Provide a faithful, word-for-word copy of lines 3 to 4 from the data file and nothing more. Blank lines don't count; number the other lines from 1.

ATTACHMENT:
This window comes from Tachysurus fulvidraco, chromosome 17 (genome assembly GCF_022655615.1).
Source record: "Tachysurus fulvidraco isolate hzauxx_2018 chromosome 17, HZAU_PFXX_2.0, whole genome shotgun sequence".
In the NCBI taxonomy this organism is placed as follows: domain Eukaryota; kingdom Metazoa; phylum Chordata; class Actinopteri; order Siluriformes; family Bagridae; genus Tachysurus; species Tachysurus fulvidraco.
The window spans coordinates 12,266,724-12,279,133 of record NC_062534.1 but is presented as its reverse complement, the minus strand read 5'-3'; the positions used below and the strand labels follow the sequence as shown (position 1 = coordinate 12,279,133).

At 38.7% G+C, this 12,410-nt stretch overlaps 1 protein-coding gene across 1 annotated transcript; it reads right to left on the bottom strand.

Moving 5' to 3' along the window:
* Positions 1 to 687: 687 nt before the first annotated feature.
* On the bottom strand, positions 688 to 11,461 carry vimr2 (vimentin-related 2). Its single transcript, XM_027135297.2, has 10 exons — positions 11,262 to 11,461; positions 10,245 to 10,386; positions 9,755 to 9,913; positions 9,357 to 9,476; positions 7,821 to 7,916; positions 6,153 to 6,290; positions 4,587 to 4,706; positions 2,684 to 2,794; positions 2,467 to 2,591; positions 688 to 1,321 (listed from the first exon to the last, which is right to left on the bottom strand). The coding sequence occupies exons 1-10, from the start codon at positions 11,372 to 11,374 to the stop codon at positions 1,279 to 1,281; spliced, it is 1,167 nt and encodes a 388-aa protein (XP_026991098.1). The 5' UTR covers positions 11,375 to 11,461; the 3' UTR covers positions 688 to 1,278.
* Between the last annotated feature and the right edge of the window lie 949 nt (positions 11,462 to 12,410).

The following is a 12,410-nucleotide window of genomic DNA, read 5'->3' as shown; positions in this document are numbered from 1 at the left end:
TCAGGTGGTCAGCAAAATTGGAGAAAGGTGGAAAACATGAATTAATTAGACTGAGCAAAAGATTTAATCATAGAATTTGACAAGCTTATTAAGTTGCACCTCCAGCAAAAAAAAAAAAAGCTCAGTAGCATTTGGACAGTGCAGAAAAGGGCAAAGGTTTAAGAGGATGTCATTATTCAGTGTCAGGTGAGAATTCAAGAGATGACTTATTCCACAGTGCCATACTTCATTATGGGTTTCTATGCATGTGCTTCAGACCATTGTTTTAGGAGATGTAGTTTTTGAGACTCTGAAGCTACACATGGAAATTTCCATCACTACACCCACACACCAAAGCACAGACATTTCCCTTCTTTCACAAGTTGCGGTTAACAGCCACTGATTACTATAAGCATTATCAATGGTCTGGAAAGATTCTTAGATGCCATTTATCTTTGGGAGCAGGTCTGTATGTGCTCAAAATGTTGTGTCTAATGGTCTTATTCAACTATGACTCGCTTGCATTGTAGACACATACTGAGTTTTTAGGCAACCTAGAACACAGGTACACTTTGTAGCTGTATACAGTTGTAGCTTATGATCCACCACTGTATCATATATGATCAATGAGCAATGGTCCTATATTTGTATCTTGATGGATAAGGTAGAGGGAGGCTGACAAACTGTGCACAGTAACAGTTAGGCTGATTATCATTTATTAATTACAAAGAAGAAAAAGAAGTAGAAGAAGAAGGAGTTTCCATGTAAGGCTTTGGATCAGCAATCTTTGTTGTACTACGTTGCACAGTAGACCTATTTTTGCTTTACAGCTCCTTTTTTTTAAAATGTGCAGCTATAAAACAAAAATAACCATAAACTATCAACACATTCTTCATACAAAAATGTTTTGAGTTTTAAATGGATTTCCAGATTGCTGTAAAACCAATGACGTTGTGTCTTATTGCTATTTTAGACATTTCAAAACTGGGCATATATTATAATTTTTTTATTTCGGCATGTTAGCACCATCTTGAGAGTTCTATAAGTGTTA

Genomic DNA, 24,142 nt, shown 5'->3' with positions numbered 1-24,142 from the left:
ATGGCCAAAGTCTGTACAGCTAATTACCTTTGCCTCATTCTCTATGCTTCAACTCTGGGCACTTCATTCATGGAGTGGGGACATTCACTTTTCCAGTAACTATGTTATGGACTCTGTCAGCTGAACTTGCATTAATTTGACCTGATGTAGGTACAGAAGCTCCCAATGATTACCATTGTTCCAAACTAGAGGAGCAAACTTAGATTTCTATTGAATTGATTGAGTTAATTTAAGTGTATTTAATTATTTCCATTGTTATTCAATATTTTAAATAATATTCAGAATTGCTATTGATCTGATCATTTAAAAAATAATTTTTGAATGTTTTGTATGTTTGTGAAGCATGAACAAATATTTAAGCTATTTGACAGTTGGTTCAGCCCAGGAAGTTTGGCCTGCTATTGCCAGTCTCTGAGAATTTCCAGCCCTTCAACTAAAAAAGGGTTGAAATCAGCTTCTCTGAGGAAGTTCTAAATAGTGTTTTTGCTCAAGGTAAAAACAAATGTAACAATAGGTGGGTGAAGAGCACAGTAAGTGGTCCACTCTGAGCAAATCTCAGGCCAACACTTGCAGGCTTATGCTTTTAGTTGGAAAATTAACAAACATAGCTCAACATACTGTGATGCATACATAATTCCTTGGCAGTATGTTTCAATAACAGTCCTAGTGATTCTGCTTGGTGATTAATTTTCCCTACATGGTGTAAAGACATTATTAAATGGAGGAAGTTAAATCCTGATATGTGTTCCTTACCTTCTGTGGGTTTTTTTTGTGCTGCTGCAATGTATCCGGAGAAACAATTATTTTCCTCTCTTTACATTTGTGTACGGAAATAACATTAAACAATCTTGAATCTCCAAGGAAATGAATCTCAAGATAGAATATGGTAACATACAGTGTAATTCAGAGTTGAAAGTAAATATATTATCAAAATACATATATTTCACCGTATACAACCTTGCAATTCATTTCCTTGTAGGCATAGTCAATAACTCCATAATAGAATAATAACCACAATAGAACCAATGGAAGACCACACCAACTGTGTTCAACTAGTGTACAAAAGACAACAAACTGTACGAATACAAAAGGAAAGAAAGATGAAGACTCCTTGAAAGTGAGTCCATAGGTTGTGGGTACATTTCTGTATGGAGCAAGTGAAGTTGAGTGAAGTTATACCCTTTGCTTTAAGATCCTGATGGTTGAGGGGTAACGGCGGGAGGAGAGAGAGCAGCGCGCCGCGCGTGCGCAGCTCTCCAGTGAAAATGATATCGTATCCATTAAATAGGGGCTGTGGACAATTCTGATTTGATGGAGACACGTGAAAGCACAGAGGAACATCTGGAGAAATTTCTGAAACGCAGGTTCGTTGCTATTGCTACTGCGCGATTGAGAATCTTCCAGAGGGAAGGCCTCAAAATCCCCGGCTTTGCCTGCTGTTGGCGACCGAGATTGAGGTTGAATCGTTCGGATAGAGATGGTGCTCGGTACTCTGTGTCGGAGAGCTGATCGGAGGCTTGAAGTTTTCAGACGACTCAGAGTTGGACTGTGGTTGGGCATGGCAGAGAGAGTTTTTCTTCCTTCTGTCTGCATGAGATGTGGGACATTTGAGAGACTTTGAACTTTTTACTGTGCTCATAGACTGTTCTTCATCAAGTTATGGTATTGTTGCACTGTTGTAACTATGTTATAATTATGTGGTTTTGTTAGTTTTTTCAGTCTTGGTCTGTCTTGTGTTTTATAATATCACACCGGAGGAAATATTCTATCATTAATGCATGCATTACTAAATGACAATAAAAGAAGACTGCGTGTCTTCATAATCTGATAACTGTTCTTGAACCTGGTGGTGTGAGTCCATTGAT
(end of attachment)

In the NCBI taxonomy this organism is placed as follows: domain Eukaryota; kingdom Metazoa; phylum Chordata; class Actinopteri; order Siluriformes; family Bagridae; genus Tachysurus; species Tachysurus fulvidraco.
The window spans coordinates 12,266,724-12,279,133 of record NC_062534.1 but is presented as its reverse complement, the minus strand read 5'-3'; the positions used below and the strand labels follow the sequence as shown (position 1 = coordinate 12,279,133).